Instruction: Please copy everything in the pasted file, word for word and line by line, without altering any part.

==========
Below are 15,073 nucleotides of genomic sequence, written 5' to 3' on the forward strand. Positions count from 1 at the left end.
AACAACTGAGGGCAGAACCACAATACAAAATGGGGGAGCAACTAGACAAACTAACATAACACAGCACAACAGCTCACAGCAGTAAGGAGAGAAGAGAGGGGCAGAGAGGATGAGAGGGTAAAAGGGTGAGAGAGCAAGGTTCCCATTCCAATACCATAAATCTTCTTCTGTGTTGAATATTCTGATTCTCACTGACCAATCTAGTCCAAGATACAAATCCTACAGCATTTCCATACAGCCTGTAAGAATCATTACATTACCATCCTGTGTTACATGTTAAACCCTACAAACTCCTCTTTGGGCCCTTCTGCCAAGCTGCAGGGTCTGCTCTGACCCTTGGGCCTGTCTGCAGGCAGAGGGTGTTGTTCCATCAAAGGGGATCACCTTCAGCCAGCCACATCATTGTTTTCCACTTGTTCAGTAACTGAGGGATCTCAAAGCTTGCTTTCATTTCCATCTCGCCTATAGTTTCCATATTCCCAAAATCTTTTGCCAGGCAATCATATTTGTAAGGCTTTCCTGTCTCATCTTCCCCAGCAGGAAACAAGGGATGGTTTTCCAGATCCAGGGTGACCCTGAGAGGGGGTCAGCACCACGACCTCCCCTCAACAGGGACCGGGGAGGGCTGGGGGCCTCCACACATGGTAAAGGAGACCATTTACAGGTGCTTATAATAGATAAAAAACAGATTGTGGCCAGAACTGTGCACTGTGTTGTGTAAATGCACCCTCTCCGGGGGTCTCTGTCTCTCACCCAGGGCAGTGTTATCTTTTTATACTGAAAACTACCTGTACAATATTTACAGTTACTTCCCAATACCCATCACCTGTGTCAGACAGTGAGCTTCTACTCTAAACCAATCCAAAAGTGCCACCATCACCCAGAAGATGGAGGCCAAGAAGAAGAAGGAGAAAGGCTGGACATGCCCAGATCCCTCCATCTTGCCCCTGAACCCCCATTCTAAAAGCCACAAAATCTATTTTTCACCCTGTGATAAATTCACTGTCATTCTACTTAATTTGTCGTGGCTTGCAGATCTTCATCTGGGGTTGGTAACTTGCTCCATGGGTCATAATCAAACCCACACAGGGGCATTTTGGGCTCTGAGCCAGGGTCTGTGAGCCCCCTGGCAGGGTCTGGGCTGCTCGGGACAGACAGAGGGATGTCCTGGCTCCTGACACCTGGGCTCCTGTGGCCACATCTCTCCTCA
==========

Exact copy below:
Below are 15,073 nucleotides of genomic sequence, written 5' to 3' on the forward strand. Positions count from 1 at the left end.
AACAACTGAGGGCAGAACCACAATACAAAATGGGGGAGCAACTAGACAAACTAACATAACACAGCACAACAGCTCACAGCAGTAAGGAGAGAAGAGAGGGGCAGAGAGGATGAGAGGGTAAAAGGGTGAGAGAGCAAGGTTCCCATTCCAATACCATAAATCTTCTTCTGTGTTGAATATTCTGATTCTCACTGACCAATCTAGTCCAAGATACAAATCCTACAGCATTTCCATACAGCCTGTAAGAATCATTACATTACCATCCTGTGTTACATGTTAAACCCTACAAACTCCTCTTTGGGCCCTTCTGCCAAGCTGCAGGGTCTGCTCTGACCCTTGGGCCTGTCTGCAGGCAGAGGGTGTTGTTCCATCAAAGGGGATCACCTTCAGCCAGCCACATCATTGTTTTCCACTTGTTCAGTAACTGAGGGATCTCAAAGCTTGCTTTCATTTCCATCTCGCCTATAGTTTCCATATTCCCAAAATCTTTTGCCAGGCAATCATATTTGTAAGGCTTTCCTGTCTCATCTTCCCCAGCAGGAAACAAGGGATGGTTTTCCAGATCCAGGGTGACCCTGAGAGGGGGTCAGCACCACGACCTCCCCTCAACAGGGACCGGGGAGGGCTGGGGGCCTCCACACATGGTAAAGGAGACCATTTACAGGTGCTTATAATAGATAAAAAACAGATTGTGGCCAGAACTGTGCACTGTGTTGTGTAAATGCACCCTCTCCGGGGGTCTCTGTCTCTCACCCAGGGCAGTGTTATCTTTTTATACTGAAAACTACCTGTACAATATTTACAGTTACTTCCCAATACCCATCACCTGTGTCAGACAGTGAGCTTCTACTCTAAACCAATCCAAAAGTGCCACCATCACCCAGAAGATGGAGGCCAAGAAGAAGAAGGAGAAAGGCTGGACATGCCCAGATCCCTCCATCTTGCCCCTGAACCCCCATTCTAAAAGCCACAAAATCTATTTTTCACCCTGTGATAAATTCACTGTCATTCTACTTAATTTGTCGTGGCTTGCAGATCTTCATCTGGGGTTGGTAACTTGCTCCATGGGTCATAATCAAACCCACACAGGGGCATTTTGGGCTCTGAGCCAGGGTCTGTGAGCCCCCTGGCAGGGTCTGGGCTGCTCGGGACAGACAGAGGGATGTCCTGGCTCCTGACACCTGGGCTCCTGTGGCCACATCTCTCCTCA